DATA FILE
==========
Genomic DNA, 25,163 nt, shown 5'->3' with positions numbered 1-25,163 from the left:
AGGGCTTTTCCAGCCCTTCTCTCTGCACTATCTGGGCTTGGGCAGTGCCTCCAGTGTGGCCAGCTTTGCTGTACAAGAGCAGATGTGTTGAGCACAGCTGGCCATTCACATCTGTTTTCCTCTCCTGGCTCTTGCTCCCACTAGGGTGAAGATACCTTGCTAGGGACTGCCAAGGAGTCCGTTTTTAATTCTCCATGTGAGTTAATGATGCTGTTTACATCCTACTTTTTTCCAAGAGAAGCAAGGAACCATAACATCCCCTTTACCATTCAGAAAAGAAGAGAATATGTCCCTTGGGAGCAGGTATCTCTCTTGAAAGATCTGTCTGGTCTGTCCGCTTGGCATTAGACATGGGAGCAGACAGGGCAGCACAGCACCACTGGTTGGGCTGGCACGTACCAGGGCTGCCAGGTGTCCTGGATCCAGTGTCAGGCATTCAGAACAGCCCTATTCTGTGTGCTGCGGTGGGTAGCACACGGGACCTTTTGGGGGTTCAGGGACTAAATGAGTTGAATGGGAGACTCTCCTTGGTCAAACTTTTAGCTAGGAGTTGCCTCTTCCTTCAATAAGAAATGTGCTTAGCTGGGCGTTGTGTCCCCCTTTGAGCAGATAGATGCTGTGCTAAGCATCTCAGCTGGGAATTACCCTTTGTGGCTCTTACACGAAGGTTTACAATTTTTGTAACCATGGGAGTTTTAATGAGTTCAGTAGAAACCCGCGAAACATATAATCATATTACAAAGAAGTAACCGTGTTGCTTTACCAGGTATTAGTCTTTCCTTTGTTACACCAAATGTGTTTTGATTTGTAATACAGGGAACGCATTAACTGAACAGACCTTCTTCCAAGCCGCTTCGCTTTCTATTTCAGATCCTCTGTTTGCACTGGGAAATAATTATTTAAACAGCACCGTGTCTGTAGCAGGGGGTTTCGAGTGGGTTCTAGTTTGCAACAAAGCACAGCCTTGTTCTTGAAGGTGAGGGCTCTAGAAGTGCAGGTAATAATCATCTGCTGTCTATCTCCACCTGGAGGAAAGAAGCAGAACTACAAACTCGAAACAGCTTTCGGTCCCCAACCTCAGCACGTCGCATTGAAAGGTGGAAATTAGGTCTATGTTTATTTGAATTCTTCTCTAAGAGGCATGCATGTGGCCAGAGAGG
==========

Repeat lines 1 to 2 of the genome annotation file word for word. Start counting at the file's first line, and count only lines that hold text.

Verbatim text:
Genomic DNA, 25,163 nt, shown 5'->3' with positions numbered 1-25,163 from the left:
AGGGCTTTTCCAGCCCTTCTCTCTGCACTATCTGGGCTTGGGCAGTGCCTCCAGTGTGGCCAGCTTTGCTGTACAAGAGCAGATGTGTTGAGCACAGCTGGCCATTCACATCTGTTTTCCTCTCCTGGCTCTTGCTCCCACTAGGGTGAAGATACCTTGCTAGGGACTGCCAAGGAGTCCGTTTTTAATTCTCCATGTGAGTTAATGATGCTGTTTACATCCTACTTTTTTCCAAGAGAAGCAAGGAACCATAACATCCCCTTTACCATTCAGAAAAGAAGAGAATATGTCCCTTGGGAGCAGGTATCTCTCTTGAAAGATCTGTCTGGTCTGTCCGCTTGGCATTAGACATGGGAGCAGACAGGGCAGCACAGCACCACTGGTTGGGCTGGCACGTACCAGGGCTGCCAGGTGTCCTGGATCCAGTGTCAGGCATTCAGAACAGCCCTATTCTGTGTGCTGCGGTGGGTAGCACACGGGACCTTTTGGGGGTTCAGGGACTAAATGAGTTGAATGGGAGACTCTCCTTGGTCAAACTTTTAGCTAGGAGTTGCCTCTTCCTTCAATAAGAAATGTGCTTAGCTGGGCGTTGTGTCCCCCTTTGAGCAGATAGATGCTGTGCTAAGCATCTCAGCTGGGAATTACCCTTTGTGGCTCTTACACGAAGGTTTACAATTTTTGTAACCATGGGAGTTTTAATGAGTTCAGTAGAAACCCGCGAAACATATAATCATATTACAAAGAAGTAACCGTGTTGCTTTACCAGGTATTAGTCTTTCCTTTGTTACACCAAATGTGTTTTGATTTGTAATACAGGGAACGCATTAACTGAACAGACCTTCTTCCAAGCCGCTTCGCTTTCTATTTCAGATCCTCTGTTTGCACTGGGAAATAATTATTTAAACAGCACCGTGTCTGTAGCAGGGGGTTTCGAGTGGGTTCTAGTTTGCAACAAAGCACAGCCTTGTTCTTGAAGGTGAGGGCTCTAGAAGTGCAGGTAATAATCATCTGCTGTCTATCTCCACCTGGAGGAAAGAAGCAGAACTACAAACTCGAAACAGCTTTCGGTCCCCAACCTCAGCACGTCGCATTGAAAGGTGGAAATTAGGTCTATGTTTATTTGAATTCTTCTCTAAGAGGCATGCATGTGGCCAGAGAGG